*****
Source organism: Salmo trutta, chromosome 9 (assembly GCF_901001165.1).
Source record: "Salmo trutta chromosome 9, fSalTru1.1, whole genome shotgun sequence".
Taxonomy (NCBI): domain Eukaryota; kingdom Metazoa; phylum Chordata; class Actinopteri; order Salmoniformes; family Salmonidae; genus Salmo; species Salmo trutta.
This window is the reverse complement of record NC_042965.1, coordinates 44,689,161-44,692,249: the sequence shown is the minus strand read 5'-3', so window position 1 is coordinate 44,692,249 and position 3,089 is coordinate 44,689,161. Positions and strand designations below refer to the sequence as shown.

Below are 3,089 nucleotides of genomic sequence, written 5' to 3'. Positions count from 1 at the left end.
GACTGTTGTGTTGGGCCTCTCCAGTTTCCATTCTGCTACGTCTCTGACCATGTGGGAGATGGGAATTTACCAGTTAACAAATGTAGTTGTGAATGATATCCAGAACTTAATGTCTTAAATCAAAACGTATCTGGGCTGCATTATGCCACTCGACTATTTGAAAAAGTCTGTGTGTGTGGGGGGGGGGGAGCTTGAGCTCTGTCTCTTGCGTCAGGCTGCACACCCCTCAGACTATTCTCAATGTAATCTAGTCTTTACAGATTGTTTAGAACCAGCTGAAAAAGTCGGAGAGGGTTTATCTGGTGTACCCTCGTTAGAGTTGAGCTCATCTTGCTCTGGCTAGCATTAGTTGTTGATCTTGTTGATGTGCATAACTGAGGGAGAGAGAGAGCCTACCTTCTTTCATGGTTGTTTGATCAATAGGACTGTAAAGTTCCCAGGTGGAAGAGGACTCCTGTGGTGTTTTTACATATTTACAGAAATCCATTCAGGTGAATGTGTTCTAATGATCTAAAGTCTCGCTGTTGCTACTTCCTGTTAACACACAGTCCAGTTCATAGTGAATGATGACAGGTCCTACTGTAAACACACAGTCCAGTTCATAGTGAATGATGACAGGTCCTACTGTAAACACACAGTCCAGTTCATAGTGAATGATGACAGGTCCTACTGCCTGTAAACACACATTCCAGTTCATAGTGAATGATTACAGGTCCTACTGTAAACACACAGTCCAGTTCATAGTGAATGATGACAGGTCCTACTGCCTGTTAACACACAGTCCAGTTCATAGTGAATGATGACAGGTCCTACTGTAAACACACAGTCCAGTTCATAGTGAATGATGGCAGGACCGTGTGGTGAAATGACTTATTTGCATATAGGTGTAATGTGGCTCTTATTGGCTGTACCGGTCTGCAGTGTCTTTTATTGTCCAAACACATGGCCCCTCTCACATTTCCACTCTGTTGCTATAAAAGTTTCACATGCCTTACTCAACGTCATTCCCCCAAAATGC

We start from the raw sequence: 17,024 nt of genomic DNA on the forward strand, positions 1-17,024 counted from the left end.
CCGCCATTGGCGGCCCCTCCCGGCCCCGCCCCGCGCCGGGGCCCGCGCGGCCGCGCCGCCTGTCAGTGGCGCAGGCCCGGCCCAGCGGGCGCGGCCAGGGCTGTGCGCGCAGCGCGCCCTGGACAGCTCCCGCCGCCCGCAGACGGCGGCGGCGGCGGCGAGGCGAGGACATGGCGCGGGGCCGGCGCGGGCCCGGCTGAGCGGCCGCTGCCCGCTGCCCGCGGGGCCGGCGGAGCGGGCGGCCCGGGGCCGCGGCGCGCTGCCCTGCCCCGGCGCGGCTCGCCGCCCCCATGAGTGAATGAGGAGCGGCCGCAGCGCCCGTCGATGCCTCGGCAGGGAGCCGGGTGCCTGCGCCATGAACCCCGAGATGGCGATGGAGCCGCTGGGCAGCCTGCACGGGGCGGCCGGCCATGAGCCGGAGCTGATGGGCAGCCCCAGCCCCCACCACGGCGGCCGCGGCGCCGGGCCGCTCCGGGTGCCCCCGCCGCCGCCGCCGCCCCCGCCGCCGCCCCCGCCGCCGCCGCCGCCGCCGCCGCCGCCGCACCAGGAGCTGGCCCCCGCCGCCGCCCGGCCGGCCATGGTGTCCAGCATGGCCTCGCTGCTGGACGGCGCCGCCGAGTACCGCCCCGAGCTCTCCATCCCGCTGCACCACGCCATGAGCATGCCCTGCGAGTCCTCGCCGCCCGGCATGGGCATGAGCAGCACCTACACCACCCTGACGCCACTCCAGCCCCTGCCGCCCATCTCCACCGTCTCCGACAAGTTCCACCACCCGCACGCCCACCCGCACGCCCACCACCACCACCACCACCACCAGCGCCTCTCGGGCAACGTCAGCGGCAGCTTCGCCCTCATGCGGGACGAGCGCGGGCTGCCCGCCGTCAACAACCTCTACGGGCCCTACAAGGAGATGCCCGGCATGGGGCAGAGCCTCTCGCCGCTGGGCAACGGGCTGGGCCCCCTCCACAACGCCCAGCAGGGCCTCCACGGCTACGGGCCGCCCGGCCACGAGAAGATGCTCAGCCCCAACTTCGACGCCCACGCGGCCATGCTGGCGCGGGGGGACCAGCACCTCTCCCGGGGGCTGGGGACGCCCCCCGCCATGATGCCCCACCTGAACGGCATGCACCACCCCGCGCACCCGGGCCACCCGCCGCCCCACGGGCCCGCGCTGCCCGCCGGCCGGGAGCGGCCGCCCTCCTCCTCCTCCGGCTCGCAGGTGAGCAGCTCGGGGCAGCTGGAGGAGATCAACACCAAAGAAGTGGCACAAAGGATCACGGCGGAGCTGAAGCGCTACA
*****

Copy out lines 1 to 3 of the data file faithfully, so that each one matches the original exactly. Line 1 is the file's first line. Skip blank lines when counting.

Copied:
Source organism: Salmo trutta, chromosome 9 (assembly GCF_901001165.1).
Source record: "Salmo trutta chromosome 9, fSalTru1.1, whole genome shotgun sequence".
Taxonomy (NCBI): domain Eukaryota; kingdom Metazoa; phylum Chordata; class Actinopteri; order Salmoniformes; family Salmonidae; genus Salmo; species Salmo trutta.